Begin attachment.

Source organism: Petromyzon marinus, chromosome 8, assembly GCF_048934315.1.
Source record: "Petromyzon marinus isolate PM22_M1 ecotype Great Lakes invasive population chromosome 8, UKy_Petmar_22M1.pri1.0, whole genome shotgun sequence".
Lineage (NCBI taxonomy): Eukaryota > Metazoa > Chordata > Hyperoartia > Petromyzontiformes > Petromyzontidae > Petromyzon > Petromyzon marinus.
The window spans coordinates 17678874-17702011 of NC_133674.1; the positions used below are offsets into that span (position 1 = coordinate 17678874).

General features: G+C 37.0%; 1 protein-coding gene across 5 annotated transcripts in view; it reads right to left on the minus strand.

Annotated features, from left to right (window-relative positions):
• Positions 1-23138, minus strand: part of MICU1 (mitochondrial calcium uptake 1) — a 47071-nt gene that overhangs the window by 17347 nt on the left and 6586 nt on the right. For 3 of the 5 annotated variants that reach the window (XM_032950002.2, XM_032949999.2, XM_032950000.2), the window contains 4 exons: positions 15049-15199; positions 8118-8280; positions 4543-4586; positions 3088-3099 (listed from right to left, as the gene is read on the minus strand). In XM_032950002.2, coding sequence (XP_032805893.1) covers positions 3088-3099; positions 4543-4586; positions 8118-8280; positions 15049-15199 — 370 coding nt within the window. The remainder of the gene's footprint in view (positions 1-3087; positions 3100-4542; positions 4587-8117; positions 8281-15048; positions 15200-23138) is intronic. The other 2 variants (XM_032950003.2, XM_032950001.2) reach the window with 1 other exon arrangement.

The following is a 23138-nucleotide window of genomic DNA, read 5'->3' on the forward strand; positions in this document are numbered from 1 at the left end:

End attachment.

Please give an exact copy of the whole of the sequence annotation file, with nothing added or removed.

Source organism: Petromyzon marinus, chromosome 8, assembly GCF_048934315.1.
Source record: "Petromyzon marinus isolate PM22_M1 ecotype Great Lakes invasive population chromosome 8, UKy_Petmar_22M1.pri1.0, whole genome shotgun sequence".
Lineage (NCBI taxonomy): Eukaryota > Metazoa > Chordata > Hyperoartia > Petromyzontiformes > Petromyzontidae > Petromyzon > Petromyzon marinus.
The window spans coordinates 17678874-17702011 of NC_133674.1; the positions used below are offsets into that span (position 1 = coordinate 17678874).

General features: G+C 37.0%; 1 protein-coding gene across 5 annotated transcripts in view; it reads right to left on the minus strand.

Annotated features, from left to right (window-relative positions):
• Positions 1-23138, minus strand: part of MICU1 (mitochondrial calcium uptake 1) — a 47071-nt gene that overhangs the window by 17347 nt on the left and 6586 nt on the right. For 3 of the 5 annotated variants that reach the window (XM_032950002.2, XM_032949999.2, XM_032950000.2), the window contains 4 exons: positions 15049-15199; positions 8118-8280; positions 4543-4586; positions 3088-3099 (listed from right to left, as the gene is read on the minus strand). In XM_032950002.2, coding sequence (XP_032805893.1) covers positions 3088-3099; positions 4543-4586; positions 8118-8280; positions 15049-15199 — 370 coding nt within the window. The remainder of the gene's footprint in view (positions 1-3087; positions 3100-4542; positions 4587-8117; positions 8281-15048; positions 15200-23138) is intronic. The other 2 variants (XM_032950003.2, XM_032950001.2) reach the window with 1 other exon arrangement.

The following is a 23138-nucleotide window of genomic DNA, read 5'->3' on the forward strand; positions in this document are numbered from 1 at the left end: